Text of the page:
A chyron informs me it’s now Tuesday morning. Josh is on the phone about the non-invitation-thing, which I thought Sam was taking care of. Donna comes in to tell Josh that Margaret asked Donna to remind Josh about needing to pick a guy. Donna is similarly annoyed that she doesn’t know what that means. Josh actually deigns to answer her. He says he needs to pick someone in the line of succession to not be in the building when the president delivers the State of the Union. Donna asks why. 9. Even Josh is shocked by this level of Exposition Fairy-ing and just says, “Donna.” Donna catches up and says, “In case someone blows up the building?” which is, yes, of course the reason. Donna wants to know who he’s going to pick. Josh asks who she thinks he should pick and she suggests herself. Josh asks where she thinks she falls in the line of succession and she says, “If someone blows up the Capitol Building during the State of the Union, I imagine I’d move up a few slots.” Line of the night. Also, for once, the interaction between Josh and Donna is coming off as genuinely friendly banter rather than Josh being rude and Donna being whiny, so A+ to both of them here.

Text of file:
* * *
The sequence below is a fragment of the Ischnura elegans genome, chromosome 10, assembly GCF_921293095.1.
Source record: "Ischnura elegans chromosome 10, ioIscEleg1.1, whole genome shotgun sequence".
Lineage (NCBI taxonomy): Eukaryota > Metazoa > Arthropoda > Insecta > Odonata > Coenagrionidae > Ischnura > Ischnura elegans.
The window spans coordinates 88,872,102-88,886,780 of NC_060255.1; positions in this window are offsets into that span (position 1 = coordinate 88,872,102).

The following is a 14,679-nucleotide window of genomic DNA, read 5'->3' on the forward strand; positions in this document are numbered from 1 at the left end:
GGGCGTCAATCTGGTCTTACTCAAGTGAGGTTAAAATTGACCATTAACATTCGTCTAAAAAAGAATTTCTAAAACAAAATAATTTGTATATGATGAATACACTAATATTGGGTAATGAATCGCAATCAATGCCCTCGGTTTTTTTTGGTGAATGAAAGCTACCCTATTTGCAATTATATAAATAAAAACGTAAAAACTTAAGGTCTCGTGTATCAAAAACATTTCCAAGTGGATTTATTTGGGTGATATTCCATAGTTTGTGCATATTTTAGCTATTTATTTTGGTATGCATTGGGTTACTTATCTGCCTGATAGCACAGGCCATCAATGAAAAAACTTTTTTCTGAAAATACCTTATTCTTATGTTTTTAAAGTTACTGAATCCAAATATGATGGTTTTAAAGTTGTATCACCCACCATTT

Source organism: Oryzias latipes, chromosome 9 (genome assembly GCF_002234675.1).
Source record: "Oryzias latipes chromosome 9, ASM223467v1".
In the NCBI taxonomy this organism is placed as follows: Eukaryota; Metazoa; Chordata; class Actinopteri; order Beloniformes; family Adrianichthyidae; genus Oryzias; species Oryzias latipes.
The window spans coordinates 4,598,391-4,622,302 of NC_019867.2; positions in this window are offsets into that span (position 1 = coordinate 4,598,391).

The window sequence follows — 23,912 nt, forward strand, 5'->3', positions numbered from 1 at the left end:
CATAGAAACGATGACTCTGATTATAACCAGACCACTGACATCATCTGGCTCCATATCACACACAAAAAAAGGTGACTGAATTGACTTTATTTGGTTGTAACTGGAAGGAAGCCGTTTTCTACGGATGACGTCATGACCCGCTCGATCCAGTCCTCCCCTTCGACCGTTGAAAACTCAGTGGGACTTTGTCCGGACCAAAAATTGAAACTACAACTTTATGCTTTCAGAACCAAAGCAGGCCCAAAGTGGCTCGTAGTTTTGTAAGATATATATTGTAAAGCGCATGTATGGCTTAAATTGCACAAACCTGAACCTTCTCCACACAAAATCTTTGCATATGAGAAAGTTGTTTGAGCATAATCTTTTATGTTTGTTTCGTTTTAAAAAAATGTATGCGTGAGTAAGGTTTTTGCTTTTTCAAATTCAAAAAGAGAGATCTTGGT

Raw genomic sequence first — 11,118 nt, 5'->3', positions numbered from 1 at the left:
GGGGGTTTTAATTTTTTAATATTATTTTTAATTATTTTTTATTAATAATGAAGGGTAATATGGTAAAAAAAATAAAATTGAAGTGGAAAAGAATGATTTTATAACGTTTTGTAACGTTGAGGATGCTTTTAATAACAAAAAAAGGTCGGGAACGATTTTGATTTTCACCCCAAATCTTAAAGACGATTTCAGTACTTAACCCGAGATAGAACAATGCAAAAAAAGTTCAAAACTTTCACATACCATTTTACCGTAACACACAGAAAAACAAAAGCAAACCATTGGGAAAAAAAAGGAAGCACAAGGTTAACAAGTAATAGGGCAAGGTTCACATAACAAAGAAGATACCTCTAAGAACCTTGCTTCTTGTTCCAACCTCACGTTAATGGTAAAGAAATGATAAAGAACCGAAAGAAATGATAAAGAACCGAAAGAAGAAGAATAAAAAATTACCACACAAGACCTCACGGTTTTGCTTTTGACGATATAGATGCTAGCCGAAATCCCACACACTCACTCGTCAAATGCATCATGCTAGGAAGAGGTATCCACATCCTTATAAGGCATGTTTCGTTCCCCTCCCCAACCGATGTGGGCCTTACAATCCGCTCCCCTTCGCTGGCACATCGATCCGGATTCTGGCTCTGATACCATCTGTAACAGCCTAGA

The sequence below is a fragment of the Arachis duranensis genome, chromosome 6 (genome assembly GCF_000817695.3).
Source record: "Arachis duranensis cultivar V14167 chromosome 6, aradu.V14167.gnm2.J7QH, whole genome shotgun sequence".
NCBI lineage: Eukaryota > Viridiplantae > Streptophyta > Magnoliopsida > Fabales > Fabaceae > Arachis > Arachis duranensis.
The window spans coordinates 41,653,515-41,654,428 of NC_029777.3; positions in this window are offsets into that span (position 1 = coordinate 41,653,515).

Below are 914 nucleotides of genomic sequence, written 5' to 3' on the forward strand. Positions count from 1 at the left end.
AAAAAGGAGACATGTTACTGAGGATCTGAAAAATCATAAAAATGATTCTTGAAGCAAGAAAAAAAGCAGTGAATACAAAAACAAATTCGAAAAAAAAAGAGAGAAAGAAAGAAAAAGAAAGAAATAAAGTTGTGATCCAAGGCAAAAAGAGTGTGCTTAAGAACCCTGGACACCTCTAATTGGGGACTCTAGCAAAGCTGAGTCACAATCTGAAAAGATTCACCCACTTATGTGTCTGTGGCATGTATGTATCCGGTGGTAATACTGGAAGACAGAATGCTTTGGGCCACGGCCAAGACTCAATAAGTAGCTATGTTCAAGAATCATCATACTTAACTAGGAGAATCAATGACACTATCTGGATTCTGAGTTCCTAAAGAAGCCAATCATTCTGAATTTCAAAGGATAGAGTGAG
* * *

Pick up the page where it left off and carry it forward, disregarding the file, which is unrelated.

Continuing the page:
Anyway, it’s not going to be Donna, it’s going to be Roger Tribby, the Secretary of Agriculture. Then Josh reminds Donna to be nice to Margaret and Leo since today is going to suck for them and Donna agrees and this conversation continues to be fine with me. Huh. Weird.

Josh goes in to Leo’s office, where he’s practicing his mea culpa with C.J. and Sam. They give him some practice questions and are surprised to hear that Leo still attends A.A. meetings. It’s going pretty well until Leo gets pissy and says he’ll be fine. Then Sam tells Leo that Sam wrote a draft of the president’s statement of support, which pisses Leo off because Sorkin Men are Too Noble For This Shit. Also Sam is Too Noble For This Shit. Leo sends them back to work with an order not to defend him.

Okay, now Abby is in bed with her husband although she’s still in uncomfortable clothing. She’s checking on him and he’s insulting her medical knowledge although it is really just cute marital banter so I’m letting it go. He wants to go back to the office and she says he can, knowing full well that he can’t even get out of bed successfully. He discovers this himself and lies back down while Abby smirks. Kindly.

We’ve got an overhead shot of Leo in a vestibule, which is interesting. Then Carol comes to call him in to the press conference. Leo makes his mea culpa statement and tells the press corps what we already know about his stint in rehab and his addiction issues. We fade away to a shot of the White House.